Every September 11th, twin blue beams rise from lower Manhattan and climb towards the heavens, in solemn yet stirring tribute to those killed in the 2001 terrorist attacks. This near-sacred, one-day-a-year observance of those lost in the worst foreign attack on American soil in the nation’s long history may be in jeopardy if the authors of a recently published study are heeded.
The study, published in the Proceedings of the National Academy of Sciences (look for the centerfold!), examined seven years of the annual tributes at the National September 11 Memorial and Museum and concluded that the lights are a potentially fatal attraction to migrating birds. Not outside the realm of possibility, but what is undeniably true is that the twin towers so honored were demonstrably a fatal attraction to Islamic terrorists…and their roughly 3,000 victims.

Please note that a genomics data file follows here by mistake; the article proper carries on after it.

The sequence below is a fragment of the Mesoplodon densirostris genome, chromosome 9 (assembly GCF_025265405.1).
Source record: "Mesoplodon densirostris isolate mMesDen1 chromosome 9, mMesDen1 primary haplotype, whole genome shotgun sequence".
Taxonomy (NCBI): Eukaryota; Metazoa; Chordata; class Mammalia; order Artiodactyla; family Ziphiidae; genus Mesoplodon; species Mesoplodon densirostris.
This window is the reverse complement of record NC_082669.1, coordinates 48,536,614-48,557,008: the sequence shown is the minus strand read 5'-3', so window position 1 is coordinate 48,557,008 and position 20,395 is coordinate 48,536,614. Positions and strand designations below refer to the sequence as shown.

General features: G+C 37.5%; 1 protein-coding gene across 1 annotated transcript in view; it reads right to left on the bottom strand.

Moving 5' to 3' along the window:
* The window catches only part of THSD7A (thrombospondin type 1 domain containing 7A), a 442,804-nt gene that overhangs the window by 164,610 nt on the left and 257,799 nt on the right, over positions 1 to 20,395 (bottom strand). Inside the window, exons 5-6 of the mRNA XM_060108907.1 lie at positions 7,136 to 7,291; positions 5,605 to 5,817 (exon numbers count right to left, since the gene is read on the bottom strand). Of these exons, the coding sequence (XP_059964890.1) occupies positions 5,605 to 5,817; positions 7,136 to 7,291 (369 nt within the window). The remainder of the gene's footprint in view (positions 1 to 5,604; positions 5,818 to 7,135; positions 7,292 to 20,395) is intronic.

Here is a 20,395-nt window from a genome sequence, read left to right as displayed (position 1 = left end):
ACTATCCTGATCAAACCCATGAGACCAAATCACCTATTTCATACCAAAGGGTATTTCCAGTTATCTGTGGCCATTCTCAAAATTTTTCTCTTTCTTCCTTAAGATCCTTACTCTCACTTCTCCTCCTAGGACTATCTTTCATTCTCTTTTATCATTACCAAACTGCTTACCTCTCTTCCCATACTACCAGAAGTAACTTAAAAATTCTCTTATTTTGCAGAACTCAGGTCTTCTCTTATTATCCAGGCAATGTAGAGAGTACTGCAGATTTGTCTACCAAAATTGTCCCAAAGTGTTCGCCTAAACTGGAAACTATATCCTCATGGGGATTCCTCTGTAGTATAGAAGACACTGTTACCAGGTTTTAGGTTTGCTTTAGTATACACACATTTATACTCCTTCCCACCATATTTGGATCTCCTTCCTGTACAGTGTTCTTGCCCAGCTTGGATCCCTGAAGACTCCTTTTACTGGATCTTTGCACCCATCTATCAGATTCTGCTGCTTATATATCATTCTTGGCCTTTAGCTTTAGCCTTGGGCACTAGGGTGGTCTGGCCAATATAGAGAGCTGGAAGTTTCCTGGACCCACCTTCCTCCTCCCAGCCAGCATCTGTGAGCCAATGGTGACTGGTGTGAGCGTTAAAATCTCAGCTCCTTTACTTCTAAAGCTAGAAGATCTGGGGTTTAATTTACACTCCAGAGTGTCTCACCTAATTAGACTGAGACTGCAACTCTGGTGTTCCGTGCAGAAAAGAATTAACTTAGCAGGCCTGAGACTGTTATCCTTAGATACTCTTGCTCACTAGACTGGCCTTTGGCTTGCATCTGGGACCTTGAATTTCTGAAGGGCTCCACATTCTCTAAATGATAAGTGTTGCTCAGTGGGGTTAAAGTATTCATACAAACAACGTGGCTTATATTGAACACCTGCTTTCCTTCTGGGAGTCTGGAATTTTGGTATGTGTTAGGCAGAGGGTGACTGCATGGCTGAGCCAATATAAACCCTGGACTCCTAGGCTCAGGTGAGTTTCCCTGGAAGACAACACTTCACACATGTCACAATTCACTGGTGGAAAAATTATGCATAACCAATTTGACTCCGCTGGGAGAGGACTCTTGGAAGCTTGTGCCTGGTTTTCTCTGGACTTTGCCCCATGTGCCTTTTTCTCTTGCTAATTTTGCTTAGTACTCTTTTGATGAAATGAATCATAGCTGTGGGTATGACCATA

Study researchers claim that thousands of birds were drawn to the lights, causing them to waste precious energy circling and risking collisions with buildings or capture by predators. Well, those in Manhattan are certainly familiar with objects in flight colliding with buildings. Oh, and are these birds risking “capture” by airborne predators? If so, why are these predators not at risk because of the lights? Or are they and we just don’t care about them? Could we negotiate for the “captured” birds release?
The study’s authors recommend that the memorial’s twin blue beams be forever dimmed, and that bright lights around homes, stadiums, offshore oil rigs, and construction sites be turned off during migration season.
There’s no circling around the fact that, if authorities implement these researcher’s recommendations, our world will be a little darker.
And, any way you look at it, that decision would be for the birds.